page 2 9/22/46
This continues the letter started yesterday from Grandpa after his return from vacation on the Island. He has been recounting some of the highlights, the biggest being his 62nd birthday.
Spurred on by the occasion I decided to dash off a bit of verse and send it to each of you on a postal but found that the message was too long to get on the half of the picture postcard devoted to correspondence, so decided to wait and send it later. While it’s nothing to rave about, I’ll send it on for what it is worth. I didn’t have my birthday date book with me and couldn’t recall the year, so instead of making it 62 as it should have been, being ever conservative, I added another year on for good luck, hence the 63 to rhyme with “tree”. Anyway, here it is:
A BIRTHDAY GREETING FROM DAD
The swift years tick by and Life’s gong strikes the hour
For me, it rings sixty-three
And today as I count o’er the gifts of great price
That hang from my family tree,
I find there a daughter and five worthy sons,
Five grand-children, Marian, Chiche and Jean.
(They’re really ALL “grand” children — babies or no,
If you really see just what I mean.)
Yes, I’m wealthy today in the world’s choicest gifts
And these riches, dear children of mine,
shall we hope, will continue to ever increase
And be with me for quite a long time.
Daniel Beck Guion (at left) surveying an American cemetery in Europe
(When Dan was discharged, while still in France, he was hired as a civilian contractor by the Army to survey American cemeteries throughout Europe.)
Now let’s get to some real interesting news. A letter from Dan, Versailles, 20 Aug., Says: Here is a letter that should gladden your eyes — we are planning to stage a sort of D-day in November if nothing unusual occurs to prevent it. Private shipping is still uncertain but it seems quite possible that we three can travel together by gov’t. transport leaving Bremerhaven sometime in November. My year’s contract expires on Oct. 16th but Arla must be six months of age before she can sail — hence there is a lapse of about three weeks after my contract expires before we can sail.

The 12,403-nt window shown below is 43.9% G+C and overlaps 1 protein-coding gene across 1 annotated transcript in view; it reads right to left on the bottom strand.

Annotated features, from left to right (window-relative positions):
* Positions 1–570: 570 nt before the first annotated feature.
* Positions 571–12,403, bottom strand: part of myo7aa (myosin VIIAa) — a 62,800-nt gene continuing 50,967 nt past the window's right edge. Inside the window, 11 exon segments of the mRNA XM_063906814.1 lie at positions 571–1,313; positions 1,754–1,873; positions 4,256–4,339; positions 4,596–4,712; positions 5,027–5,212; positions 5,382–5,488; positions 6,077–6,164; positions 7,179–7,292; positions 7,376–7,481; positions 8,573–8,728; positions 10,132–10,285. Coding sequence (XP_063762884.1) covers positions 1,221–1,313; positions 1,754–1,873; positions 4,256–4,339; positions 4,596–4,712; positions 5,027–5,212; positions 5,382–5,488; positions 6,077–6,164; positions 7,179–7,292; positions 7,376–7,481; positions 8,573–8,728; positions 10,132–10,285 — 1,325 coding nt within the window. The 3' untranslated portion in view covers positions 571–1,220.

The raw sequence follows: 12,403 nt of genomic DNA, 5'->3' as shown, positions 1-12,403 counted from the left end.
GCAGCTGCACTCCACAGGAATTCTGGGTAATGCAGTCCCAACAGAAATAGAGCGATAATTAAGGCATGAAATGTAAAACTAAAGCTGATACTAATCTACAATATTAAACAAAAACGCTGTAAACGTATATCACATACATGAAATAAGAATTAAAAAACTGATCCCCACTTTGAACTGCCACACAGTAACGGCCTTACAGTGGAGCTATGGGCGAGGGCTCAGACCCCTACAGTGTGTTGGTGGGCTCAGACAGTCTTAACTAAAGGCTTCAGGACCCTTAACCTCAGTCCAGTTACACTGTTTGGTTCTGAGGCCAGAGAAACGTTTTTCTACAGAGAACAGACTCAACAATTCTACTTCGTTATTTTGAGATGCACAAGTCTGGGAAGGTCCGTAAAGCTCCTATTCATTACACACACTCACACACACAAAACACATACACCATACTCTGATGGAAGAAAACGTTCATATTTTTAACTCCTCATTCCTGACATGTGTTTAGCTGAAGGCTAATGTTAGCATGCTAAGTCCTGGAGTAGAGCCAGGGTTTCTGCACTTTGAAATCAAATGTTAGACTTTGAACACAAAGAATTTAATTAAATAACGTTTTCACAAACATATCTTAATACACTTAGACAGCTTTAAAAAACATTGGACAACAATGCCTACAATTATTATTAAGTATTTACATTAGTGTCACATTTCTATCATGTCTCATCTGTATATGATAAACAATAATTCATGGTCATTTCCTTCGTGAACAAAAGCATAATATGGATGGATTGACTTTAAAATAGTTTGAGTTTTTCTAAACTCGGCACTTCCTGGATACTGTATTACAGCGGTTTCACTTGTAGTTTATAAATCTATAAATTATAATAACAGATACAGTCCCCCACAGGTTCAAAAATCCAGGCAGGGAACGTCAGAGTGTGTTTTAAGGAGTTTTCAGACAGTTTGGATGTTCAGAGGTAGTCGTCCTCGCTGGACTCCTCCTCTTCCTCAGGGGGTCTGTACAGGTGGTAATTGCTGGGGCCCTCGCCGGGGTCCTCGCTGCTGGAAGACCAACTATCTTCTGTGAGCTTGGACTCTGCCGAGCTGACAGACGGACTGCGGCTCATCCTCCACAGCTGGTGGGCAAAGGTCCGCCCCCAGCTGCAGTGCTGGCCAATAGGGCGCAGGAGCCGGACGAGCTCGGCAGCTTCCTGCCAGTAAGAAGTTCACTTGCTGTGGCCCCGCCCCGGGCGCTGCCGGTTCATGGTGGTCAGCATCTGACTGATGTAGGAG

There are a few things I should like to have you send me tout de suite before I leave in order to straighten out my European affairs. (1) about 40 cartons of cigarettes (preferably in lots of 10 or less for post office reasons) (2) stocking protectors larger than those which you sent (those we received were #10). That’s all I can think of right now.
Chiche’s watch arrived safely and threw her into transports of delight. I received the slacks and undershirts and sox. The electric iron was both a wonderful surprise and a sad disappointment — it has all the virtues except one — both of us thought of the voltage but it seems that 1000 watts is a bit too much for the electrical wiring of the house at Calais. We blew out several fuses trying to get results. Of course we shall bring it back home with us in the fall (the iron, not the blown fuse).
Our survey crew finished the two cemeteries in Holland and next we shall go again to Normandy. Arla is getting along famously. She is putting on weight more than satisfactorily and seems to have won over the hearts of all who know her. And I am more homesick than ever! Dan
Another from Normandie, Sept. 9 that says: Just a brief note to remind you that will be seeing you soon — and that I can hardly wait. I am back to my original stamping grounds of two years ago, Isigny, Carenton, Cherbburg, etc. We are surveying two more of the cemeteries in this area. I have not heard from Chiche and Arla since leaving Calais a week ago but mail service to Normandie is not particularly gratifying. So long for now. Dan
Tomorrow and Thursday, I’ll continue this letter from Grandpa. On Friday, another letter from Grandpa to his two still-absent ones.